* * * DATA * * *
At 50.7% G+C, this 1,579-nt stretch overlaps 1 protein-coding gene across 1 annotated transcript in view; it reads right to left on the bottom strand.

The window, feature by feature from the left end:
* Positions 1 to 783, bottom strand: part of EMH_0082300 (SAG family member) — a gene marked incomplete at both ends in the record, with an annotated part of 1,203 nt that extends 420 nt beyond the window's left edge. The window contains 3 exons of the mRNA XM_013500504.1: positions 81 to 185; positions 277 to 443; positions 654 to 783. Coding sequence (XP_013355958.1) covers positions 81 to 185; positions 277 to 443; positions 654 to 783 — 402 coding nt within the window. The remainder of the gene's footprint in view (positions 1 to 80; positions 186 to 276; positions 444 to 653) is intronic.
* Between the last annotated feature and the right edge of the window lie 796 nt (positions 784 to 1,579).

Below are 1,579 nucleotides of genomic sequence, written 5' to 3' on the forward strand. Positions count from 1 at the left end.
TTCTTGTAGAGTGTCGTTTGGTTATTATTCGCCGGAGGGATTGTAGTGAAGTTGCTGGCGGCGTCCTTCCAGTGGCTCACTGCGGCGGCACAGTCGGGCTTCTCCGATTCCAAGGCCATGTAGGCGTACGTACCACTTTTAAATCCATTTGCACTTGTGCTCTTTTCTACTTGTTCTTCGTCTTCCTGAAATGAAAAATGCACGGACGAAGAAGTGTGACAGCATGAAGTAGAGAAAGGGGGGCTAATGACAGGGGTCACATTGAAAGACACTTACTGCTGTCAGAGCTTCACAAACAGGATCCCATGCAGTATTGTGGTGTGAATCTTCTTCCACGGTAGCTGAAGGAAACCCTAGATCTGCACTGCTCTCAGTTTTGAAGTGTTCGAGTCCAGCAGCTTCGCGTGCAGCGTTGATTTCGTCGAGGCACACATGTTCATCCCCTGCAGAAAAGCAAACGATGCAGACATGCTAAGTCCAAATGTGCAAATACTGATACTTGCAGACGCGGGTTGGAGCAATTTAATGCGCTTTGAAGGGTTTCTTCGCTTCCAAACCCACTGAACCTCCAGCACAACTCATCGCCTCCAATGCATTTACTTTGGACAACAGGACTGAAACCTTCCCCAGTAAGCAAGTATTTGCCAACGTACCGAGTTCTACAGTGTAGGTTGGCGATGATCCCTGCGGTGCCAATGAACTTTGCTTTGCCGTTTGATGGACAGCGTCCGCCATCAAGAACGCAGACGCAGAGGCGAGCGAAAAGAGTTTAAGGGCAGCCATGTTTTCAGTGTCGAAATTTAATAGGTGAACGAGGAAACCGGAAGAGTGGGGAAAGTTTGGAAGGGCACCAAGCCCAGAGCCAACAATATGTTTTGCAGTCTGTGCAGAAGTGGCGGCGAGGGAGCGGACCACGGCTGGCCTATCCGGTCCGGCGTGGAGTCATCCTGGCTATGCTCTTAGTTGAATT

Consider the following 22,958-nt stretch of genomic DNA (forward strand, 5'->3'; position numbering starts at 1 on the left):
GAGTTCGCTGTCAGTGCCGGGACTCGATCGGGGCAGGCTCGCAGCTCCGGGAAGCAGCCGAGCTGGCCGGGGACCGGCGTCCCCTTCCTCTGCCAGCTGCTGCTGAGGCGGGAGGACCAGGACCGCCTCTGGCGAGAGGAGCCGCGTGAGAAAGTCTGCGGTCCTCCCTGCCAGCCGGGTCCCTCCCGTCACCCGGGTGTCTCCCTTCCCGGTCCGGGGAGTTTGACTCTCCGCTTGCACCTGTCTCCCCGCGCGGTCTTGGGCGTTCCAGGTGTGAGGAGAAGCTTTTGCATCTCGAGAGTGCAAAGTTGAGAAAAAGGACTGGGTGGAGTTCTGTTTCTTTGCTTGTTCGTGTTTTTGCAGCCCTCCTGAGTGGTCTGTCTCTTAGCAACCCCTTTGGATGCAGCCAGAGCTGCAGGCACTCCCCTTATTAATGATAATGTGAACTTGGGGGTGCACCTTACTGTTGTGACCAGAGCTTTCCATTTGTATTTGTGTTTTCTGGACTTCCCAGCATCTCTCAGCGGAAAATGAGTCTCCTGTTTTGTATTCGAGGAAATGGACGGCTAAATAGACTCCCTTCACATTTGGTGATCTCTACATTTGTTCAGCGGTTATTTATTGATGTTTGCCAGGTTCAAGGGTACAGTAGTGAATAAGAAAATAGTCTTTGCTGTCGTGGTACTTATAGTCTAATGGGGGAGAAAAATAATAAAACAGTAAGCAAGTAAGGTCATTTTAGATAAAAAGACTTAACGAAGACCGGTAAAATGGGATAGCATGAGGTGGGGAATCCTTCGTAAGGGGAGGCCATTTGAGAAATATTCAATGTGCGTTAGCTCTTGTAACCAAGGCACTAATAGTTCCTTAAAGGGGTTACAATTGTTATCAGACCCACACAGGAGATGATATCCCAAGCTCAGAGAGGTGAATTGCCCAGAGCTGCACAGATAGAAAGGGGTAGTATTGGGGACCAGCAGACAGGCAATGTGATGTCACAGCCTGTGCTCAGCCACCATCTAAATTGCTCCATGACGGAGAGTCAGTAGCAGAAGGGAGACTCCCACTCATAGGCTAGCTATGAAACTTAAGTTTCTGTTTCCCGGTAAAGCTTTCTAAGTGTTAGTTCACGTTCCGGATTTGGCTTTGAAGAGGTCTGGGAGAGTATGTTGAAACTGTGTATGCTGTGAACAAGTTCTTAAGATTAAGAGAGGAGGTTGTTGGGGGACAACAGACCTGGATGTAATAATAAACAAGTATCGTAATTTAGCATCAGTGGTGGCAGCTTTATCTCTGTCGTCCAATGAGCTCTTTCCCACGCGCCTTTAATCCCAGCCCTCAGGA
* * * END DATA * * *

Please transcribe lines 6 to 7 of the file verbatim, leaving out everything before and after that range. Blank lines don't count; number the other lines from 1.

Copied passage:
TTCTTGTAGAGTGTCGTTTGGTTATTATTCGCCGGAGGGATTGTAGTGAAGTTGCTGGCGGCGTCCTTCCAGTGGCTCACTGCGGCGGCACAGTCGGGCTTCTCCGATTCCAAGGCCATGTAGGCGTACGTACCACTTTTAAATCCATTTGCACTTGTGCTCTTTTCTACTTGTTCTTCGTCTTCCTGAAATGAAAAATGCACGGACGAAGAAGTGTGACAGCATGAAGTAGAGAAAGGGGGGCTAATGACAGGGGTCACATTGAAAGACACTTACTGCTGTCAGAGCTTCACAAACAGGATCCCATGCAGTATTGTGGTGTGAATCTTCTTCCACGGTAGCTGAAGGAAACCCTAGATCTGCACTGCTCTCAGTTTTGAAGTGTTCGAGTCCAGCAGCTTCGCGTGCAGCGTTGATTTCGTCGAGGCACACATGTTCATCCCCTGCAGAAAAGCAAACGATGCAGACATGCTAAGTCCAAATGTGCAAATACTGATACTTGCAGACGCGGGTTGGAGCAATTTAATGCGCTTTGAAGGGTTTCTTCGCTTCCAAACCCACTGAACCTCCAGCACAACTCATCGCCTCCAATGCATTTACTTTGGACAACAGGACTGAAACCTTCCCCAGTAAGCAAGTATTTGCCAACGTACCGAGTTCTACAGTGTAGGTTGGCGATGATCCCTGCGGTGCCAATGAACTTTGCTTTGCCGTTTGATGGACAGCGTCCGCCATCAAGAACGCAGACGCAGAGGCGAGCGAAAAGAGTTTAAGGGCAGCCATGTTTTCAGTGTCGAAATTTAATAGGTGAACGAGGAAACCGGAAGAGTGGGGAAAGTTTGGAAGGGCACCAAGCCCAGAGCCAACAATATGTTTTGCAGTCTGTGCAGAAGTGGCGGCGAGGGAGCGGACCACGGCTGGCCTATCCGGTCCGGCGTGGAGTCATCCTGGCTATGCTCTTAGTTGAATT

Consider the following 22,958-nt stretch of genomic DNA (forward strand, 5'->3'; position numbering starts at 1 on the left):